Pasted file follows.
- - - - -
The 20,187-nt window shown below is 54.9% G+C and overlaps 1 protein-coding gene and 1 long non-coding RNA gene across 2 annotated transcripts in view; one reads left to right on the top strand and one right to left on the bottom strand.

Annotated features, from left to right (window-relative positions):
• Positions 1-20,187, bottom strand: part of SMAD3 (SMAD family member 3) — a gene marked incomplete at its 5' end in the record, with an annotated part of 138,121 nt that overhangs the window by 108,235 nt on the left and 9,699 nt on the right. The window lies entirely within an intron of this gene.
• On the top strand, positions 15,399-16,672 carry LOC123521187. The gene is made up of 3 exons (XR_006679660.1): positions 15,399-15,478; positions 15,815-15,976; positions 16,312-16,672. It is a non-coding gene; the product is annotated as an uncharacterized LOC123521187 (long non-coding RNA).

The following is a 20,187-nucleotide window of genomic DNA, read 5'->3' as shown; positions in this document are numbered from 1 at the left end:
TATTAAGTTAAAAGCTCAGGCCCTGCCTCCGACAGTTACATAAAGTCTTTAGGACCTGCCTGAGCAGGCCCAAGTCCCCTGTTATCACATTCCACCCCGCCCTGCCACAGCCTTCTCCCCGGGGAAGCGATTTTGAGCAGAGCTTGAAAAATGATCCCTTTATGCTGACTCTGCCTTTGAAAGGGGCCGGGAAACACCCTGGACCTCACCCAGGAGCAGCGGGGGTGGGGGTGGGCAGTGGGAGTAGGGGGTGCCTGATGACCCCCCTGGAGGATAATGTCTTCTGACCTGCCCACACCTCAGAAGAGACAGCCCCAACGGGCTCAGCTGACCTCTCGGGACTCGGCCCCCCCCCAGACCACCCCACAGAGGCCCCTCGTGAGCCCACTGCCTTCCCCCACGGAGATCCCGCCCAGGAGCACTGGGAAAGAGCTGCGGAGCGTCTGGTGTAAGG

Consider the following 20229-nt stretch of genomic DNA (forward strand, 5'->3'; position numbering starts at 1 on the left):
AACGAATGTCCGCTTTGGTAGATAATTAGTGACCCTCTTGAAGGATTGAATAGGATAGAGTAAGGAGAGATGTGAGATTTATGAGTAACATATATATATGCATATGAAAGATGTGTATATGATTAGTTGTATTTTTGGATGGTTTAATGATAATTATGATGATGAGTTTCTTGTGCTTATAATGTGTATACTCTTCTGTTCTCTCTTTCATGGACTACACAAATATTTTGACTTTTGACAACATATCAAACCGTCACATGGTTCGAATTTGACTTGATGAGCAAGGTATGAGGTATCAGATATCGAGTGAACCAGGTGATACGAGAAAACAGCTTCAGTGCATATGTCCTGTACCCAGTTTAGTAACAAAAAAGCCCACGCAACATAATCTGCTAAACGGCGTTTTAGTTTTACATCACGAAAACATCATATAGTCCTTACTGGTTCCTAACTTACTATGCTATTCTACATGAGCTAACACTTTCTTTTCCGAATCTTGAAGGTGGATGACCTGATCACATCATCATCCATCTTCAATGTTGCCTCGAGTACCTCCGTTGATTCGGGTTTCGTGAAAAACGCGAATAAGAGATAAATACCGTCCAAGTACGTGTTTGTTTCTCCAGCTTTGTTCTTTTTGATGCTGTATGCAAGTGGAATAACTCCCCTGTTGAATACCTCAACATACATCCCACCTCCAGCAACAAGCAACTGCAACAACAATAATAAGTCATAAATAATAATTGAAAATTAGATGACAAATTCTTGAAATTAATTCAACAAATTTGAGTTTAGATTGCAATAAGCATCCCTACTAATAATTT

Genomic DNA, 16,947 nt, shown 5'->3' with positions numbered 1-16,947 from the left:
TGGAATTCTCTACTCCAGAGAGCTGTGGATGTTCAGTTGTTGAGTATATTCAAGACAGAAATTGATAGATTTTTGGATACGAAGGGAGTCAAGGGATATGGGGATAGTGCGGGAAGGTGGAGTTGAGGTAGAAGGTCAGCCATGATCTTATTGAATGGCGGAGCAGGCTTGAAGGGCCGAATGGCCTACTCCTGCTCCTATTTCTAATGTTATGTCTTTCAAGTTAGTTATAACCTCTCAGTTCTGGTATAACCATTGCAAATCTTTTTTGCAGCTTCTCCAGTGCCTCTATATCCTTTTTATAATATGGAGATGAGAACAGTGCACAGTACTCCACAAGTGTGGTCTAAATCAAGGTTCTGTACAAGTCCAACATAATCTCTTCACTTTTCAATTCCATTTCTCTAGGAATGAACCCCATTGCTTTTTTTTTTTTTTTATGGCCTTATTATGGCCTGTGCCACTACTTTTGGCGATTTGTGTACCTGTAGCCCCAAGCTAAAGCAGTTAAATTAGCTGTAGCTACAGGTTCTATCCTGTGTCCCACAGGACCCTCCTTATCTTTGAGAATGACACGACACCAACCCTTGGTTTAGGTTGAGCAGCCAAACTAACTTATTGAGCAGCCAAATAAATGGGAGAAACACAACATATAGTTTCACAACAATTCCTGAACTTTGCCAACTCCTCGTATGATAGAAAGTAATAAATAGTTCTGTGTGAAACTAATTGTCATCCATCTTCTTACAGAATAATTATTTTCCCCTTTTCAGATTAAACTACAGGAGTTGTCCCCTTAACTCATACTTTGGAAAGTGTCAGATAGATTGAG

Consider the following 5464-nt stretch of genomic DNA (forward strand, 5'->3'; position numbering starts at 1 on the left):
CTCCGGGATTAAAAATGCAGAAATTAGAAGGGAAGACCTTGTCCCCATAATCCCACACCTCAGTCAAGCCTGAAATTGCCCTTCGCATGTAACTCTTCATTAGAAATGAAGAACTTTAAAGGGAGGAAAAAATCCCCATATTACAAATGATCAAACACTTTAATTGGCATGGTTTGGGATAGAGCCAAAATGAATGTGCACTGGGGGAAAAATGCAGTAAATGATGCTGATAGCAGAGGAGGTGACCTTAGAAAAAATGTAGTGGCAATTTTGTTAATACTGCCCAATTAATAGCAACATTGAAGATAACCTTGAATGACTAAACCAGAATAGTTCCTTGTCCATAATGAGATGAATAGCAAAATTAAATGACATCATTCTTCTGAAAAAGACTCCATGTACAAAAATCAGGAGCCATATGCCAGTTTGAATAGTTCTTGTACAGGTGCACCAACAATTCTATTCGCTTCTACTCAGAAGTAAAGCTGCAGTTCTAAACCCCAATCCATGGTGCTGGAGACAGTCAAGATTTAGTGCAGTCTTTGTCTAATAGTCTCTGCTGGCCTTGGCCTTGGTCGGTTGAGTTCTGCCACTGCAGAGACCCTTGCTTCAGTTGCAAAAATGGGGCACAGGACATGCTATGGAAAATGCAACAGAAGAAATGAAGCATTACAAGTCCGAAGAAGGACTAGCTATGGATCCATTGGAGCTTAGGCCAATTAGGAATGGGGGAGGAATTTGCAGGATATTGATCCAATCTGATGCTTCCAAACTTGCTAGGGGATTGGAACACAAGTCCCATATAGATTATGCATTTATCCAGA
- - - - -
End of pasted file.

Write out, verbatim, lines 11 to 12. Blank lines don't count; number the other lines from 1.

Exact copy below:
Consider the following 5464-nt stretch of genomic DNA (forward strand, 5'->3'; position numbering starts at 1 on the left):
CTCCGGGATTAAAAATGCAGAAATTAGAAGGGAAGACCTTGTCCCCATAATCCCACACCTCAGTCAAGCCTGAAATTGCCCTTCGCATGTAACTCTTCATTAGAAATGAAGAACTTTAAAGGGAGGAAAAAATCCCCATATTACAAATGATCAAACACTTTAATTGGCATGGTTTGGGATAGAGCCAAAATGAATGTGCACTGGGGGAAAAATGCAGTAAATGATGCTGATAGCAGAGGAGGTGACCTTAGAAAAAATGTAGTGGCAATTTTGTTAATACTGCCCAATTAATAGCAACATTGAAGATAACCTTGAATGACTAAACCAGAATAGTTCCTTGTCCATAATGAGATGAATAGCAAAATTAAATGACATCATTCTTCTGAAAAAGACTCCATGTACAAAAATCAGGAGCCATATGCCAGTTTGAATAGTTCTTGTACAGGTGCACCAACAATTCTATTCGCTTCTACTCAGAAGTAAAGCTGCAGTTCTAAACCCCAATCCATGGTGCTGGAGACAGTCAAGATTTAGTGCAGTCTTTGTCTAATAGTCTCTGCTGGCCTTGGCCTTGGTCGGTTGAGTTCTGCCACTGCAGAGACCCTTGCTTCAGTTGCAAAAATGGGGCACAGGACATGCTATGGAAAATGCAACAGAAGAAATGAAGCATTACAAGTCCGAAGAAGGACTAGCTATGGATCCATTGGAGCTTAGGCCAATTAGGAATGGGGGAGGAATTTGCAGGATATTGATCCAATCTGATGCTTCCAAACTTGCTAGGGGATTGGAACACAAGTCCCATATAGATTATGCATTTATCCAGA